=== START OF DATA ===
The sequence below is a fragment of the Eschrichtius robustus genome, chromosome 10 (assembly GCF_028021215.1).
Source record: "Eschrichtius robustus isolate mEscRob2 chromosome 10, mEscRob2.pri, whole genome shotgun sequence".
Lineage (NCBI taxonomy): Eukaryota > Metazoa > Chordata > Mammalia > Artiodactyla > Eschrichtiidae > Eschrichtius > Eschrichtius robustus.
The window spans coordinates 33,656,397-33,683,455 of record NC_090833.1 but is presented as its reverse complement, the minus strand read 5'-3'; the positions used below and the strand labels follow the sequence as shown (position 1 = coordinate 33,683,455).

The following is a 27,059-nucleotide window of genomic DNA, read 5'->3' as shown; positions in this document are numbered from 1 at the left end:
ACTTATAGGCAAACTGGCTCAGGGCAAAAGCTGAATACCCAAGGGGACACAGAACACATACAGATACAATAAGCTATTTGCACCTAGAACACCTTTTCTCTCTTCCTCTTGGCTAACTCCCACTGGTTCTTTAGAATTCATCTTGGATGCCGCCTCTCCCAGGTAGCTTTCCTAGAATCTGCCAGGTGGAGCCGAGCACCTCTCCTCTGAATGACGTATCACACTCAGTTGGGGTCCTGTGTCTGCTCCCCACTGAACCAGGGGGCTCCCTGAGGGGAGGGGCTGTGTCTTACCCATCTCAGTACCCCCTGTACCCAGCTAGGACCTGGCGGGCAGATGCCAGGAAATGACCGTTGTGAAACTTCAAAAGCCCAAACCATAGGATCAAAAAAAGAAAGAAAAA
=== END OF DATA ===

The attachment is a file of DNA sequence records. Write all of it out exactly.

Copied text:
The sequence below is a fragment of the Eschrichtius robustus genome, chromosome 10 (assembly GCF_028021215.1).
Source record: "Eschrichtius robustus isolate mEscRob2 chromosome 10, mEscRob2.pri, whole genome shotgun sequence".
Lineage (NCBI taxonomy): Eukaryota > Metazoa > Chordata > Mammalia > Artiodactyla > Eschrichtiidae > Eschrichtius > Eschrichtius robustus.
The window spans coordinates 33,656,397-33,683,455 of record NC_090833.1 but is presented as its reverse complement, the minus strand read 5'-3'; the positions used below and the strand labels follow the sequence as shown (position 1 = coordinate 33,683,455).

The following is a 27,059-nucleotide window of genomic DNA, read 5'->3' as shown; positions in this document are numbered from 1 at the left end:
ACTTATAGGCAAACTGGCTCAGGGCAAAAGCTGAATACCCAAGGGGACACAGAACACATACAGATACAATAAGCTATTTGCACCTAGAACACCTTTTCTCTCTTCCTCTTGGCTAACTCCCACTGGTTCTTTAGAATTCATCTTGGATGCCGCCTCTCCCAGGTAGCTTTCCTAGAATCTGCCAGGTGGAGCCGAGCACCTCTCCTCTGAATGACGTATCACACTCAGTTGGGGTCCTGTGTCTGCTCCCCACTGAACCAGGGGGCTCCCTGAGGGGAGGGGCTGTGTCTTACCCATCTCAGTACCCCCTGTACCCAGCTAGGACCTGGCGGGCAGATGCCAGGAAATGACCGTTGTGAAACTTCAAAAGCCCAAACCATAGGATCAAAAAAAGAAAGAAAAA